Germany has embarked on its third ‘grand’ coalition government, with Angela Merkel sworn in as Chancellor for the fourth time. With the two main parties joined in government, the far-right AfD becomes the largest opposition party. The opposition also includes other parties, of course, both on the centre-right (FDP) and left (Greens, Die Linke, whose combined seats outnumber those of the AfD). So why does the AfD’s status matter?
It matters because the AfD’s influence will grow as a direct result. First, the largest opposition party has particular privileges and rights in the Bundestag. For example, in plenary debates it is the first to respond to the government speaker.
The AfD can look forward to even more exposure than ever
This might seem irrelevant; let’s be honest, not that many people sit and watch parliamentary debates. But come the evening news you’ll see ‘highlights’ from the minister’s speech and then from the principal opposition. Contributions from other opposition parties are shown after that, if at all. This coverage combined with a near ubiquitous presence on political talk shows means the AfD can look forward to even more exposure than ever. And this is a party that thrives on publicity.
Second, the AfD has the right to chair some of the Bundestag’s key committees. Die Linke has attempted to prevent this; not by disputing the party’s formal entitlement, but by questioning individual AfD deputies’s suitability for the role. However, although it makes a brief political point, this approach isn’t really an effective strategy over the long term; and anyway, the other parties either supported the AfD appointments or abstained. The AfD now heads up three committees. But again, why is this an issue?
For one thing, such appointments bestow the chair and his/her party with a degree of authority or respectability. At some stage, parliament and its committees is likely to demystify the AfD, by making it part of the same political class it claims to challenge. Just as a solid parliamentary presence (and experience of regional government) eventually faded Die Linke’s appeal as a protest party.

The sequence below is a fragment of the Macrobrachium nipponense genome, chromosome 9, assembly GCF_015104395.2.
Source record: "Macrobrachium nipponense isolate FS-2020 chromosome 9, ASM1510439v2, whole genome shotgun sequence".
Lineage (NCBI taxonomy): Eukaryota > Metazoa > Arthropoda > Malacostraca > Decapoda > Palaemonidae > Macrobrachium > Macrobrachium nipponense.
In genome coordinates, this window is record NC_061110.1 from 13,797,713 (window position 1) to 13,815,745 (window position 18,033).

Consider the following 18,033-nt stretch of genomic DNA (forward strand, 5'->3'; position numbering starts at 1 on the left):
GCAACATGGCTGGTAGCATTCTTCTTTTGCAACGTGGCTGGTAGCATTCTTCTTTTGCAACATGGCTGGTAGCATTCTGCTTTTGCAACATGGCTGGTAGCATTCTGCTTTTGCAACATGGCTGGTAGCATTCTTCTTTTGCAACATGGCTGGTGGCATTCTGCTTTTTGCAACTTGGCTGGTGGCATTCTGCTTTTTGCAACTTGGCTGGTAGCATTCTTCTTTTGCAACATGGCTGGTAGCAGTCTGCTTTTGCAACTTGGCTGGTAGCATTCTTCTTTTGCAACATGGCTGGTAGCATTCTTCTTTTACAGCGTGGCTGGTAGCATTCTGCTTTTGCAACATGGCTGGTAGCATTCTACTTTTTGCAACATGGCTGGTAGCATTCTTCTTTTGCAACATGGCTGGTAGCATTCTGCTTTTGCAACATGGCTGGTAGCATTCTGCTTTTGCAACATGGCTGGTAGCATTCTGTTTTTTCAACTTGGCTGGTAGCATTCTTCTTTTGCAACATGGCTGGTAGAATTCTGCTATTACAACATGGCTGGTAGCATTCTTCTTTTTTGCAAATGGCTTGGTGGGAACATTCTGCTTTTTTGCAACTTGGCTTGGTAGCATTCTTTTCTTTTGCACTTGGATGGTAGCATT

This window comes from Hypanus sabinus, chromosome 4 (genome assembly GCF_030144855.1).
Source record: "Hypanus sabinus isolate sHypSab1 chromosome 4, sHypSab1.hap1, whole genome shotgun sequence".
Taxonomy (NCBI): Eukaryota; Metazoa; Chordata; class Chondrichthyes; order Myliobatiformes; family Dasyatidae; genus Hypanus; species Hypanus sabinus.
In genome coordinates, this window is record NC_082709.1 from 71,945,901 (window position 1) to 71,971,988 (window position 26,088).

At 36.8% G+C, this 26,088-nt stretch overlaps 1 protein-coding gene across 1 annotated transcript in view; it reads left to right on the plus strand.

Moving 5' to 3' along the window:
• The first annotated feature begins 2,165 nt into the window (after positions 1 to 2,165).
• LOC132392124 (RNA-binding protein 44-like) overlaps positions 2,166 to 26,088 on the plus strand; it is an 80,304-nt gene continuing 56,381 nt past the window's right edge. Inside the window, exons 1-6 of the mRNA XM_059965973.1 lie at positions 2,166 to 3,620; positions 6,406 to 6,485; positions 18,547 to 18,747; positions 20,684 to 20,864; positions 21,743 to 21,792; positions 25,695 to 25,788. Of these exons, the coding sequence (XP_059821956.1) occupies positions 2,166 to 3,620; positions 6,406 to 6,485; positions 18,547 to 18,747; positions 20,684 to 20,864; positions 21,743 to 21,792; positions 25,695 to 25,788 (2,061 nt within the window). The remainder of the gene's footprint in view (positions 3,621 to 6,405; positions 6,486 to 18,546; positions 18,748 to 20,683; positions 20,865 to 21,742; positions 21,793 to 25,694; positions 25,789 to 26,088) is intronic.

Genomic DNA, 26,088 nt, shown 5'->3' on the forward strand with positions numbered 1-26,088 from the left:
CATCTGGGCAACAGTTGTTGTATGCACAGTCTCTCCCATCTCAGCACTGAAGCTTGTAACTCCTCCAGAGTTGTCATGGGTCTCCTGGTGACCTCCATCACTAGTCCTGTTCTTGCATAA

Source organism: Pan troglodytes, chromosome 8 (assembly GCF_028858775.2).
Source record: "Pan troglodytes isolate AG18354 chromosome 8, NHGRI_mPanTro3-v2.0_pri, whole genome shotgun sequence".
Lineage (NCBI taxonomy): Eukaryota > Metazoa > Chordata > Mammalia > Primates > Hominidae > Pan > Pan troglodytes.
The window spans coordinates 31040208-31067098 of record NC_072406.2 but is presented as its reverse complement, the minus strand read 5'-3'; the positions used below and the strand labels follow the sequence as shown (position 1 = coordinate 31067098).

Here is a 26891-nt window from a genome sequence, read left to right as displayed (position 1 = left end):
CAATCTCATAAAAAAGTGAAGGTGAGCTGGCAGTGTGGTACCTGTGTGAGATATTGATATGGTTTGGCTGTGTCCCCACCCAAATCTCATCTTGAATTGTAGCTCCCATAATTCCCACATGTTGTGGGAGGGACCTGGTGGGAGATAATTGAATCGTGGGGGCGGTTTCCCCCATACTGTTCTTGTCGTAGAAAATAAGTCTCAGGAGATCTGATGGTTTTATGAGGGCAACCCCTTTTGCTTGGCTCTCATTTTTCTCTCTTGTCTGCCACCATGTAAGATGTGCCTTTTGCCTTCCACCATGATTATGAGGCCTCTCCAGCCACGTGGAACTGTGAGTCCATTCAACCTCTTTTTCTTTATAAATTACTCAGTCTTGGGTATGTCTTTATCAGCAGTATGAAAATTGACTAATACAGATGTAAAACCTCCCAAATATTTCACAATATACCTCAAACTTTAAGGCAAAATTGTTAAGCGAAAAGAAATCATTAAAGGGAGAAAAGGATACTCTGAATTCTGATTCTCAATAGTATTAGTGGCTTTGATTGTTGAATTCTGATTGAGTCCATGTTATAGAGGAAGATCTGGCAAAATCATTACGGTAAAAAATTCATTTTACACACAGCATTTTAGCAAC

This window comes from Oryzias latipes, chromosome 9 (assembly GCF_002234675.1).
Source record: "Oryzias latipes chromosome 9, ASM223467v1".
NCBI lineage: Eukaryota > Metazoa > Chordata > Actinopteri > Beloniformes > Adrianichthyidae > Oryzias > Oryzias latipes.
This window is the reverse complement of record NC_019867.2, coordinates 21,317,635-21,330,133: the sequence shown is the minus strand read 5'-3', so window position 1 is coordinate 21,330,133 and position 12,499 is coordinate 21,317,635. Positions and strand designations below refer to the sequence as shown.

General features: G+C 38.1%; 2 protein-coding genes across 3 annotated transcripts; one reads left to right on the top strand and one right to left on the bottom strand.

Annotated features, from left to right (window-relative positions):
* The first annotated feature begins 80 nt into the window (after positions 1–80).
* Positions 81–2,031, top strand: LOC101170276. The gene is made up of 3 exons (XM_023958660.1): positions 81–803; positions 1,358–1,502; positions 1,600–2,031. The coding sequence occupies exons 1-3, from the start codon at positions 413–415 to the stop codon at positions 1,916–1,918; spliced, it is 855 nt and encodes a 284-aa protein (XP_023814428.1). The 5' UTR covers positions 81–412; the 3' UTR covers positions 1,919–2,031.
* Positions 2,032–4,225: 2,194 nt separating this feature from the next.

But in the meantime, chairing and sitting on committees has the potential to ‘normalise’ the AfD’s presence in the Bundestag and, importantly, its relationships with other parties. Over time, it is not uncommon for political adversaries to also become professional colleagues, particularly on an individual level: ‘I disagree with their party’s views but as a person they’re actually okay’.
The Bundestag has been here before. Die Linke’s predecessor, the PDS, was itself something of a pariah in the post-unification period, but had deputies sitting on various Bundestag committees. It also held a number of seats in eastern regional and local legislatures. Several deputies managed to build professional working relationships with members of other parties, with a pragmatic approach focussing on ‘getting the job done’. The point is that away from the spotlight these relationships helped signal the PDS’s potential to become a reasonable and ‘responsible’ partner.
Within a just few years the party entered into regional supply and confidence deals and eventually coalitions with the Social Democrats, often against the wish of the SPD’s national leadership. How soon will it be before we see the AfD following suit, cooperating with the CDU at local or even regional level, particularly in the east? In Saxony-Anhalt, for example, where the preference of some CDU deputies for closer cooperation with the AfD has been described as an ‘open secret’?
With this in mind, the CDU parliamentary group’s recent decision to withhold support for any draft legislation even co-sponsored by the AfD might be regarded as a warning to local CDU branches (e.g. in Saxony-Anhalt): no cooperation with the AfD. But that’s not the full picture. For the CDU also intends to take the same approach towards draft legislation supported by Die Linke, bizarrely claiming the latter want to ‘lead the country away from western values’.
Obviously, there is little love lost between the CDU and Die Linke, but this decision is worrying nonetheless, as it plays straight into the AfD’s hands. Yes, it fuels AfD displays of indignation. But what’s worse is that by making no distinction between Die Linke and the AfD, the CDU is consciously downplaying the specific, far-right, nationalist nature of the AfD — and therefore relativising the threat it represents.
All in all, we can’t just assume that parliamentary life will tame and weaken the AfD. If anything, there’s a real threat that the party’s influence will grow. Both publicly, as its ideas receive greater exposure, and in more subtle ways, with the formation of political and strategic alliances.
Image credit: LoboStudioHamburg @ pixabay
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